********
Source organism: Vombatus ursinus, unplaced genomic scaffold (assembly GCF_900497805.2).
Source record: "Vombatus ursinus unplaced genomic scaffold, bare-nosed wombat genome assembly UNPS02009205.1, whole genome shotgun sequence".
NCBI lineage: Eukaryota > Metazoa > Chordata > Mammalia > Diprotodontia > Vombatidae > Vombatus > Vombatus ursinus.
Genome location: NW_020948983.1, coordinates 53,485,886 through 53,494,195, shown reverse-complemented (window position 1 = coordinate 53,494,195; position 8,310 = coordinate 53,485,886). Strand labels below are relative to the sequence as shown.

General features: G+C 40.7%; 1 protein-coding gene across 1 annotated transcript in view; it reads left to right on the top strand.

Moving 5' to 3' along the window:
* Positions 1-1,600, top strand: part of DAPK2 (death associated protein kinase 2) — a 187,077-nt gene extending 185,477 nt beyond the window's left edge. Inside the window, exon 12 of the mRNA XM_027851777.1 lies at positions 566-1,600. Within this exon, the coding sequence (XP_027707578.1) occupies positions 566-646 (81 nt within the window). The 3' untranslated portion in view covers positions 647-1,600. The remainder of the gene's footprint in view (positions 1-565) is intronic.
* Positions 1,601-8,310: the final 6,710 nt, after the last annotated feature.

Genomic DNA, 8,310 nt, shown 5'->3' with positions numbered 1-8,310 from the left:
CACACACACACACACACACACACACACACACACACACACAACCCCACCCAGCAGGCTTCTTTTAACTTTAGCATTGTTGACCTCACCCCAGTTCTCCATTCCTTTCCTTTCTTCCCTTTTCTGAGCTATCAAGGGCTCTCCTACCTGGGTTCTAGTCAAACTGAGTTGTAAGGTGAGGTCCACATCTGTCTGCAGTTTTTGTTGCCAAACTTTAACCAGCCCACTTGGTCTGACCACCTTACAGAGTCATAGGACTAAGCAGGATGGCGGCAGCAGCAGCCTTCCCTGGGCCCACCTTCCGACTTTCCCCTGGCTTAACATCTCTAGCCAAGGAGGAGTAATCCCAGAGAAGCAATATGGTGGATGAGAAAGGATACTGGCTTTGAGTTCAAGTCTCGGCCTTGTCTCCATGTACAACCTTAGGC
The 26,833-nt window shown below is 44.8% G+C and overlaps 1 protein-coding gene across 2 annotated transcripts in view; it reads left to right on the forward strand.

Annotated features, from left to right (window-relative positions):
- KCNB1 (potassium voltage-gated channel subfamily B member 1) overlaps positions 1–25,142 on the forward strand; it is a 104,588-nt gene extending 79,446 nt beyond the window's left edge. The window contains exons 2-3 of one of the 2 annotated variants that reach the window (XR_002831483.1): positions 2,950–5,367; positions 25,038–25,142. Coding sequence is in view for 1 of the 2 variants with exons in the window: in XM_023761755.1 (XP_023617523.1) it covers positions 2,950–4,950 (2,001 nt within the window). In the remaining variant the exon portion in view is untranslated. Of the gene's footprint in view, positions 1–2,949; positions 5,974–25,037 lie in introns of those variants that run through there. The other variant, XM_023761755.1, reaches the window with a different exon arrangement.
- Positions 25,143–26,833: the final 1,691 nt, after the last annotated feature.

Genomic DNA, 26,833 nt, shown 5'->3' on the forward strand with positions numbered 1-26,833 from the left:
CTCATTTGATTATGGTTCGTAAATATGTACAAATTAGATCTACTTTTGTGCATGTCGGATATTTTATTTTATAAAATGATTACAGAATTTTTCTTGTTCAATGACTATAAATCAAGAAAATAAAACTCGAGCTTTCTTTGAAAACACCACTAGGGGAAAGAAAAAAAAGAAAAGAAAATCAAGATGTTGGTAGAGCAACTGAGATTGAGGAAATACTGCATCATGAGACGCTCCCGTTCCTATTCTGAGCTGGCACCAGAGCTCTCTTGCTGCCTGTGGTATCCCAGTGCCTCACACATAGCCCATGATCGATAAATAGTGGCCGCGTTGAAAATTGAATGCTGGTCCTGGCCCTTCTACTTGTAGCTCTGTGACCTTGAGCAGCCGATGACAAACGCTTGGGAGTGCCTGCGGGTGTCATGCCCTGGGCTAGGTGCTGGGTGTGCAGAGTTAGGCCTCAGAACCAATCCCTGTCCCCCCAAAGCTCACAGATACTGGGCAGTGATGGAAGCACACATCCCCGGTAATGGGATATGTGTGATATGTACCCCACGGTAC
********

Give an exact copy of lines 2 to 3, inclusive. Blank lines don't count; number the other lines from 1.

Source record: "Vombatus ursinus unplaced genomic scaffold, bare-nosed wombat genome assembly UNPS02009205.1, whole genome shotgun sequence".
NCBI lineage: Eukaryota > Metazoa > Chordata > Mammalia > Diprotodontia > Vombatidae > Vombatus > Vombatus ursinus.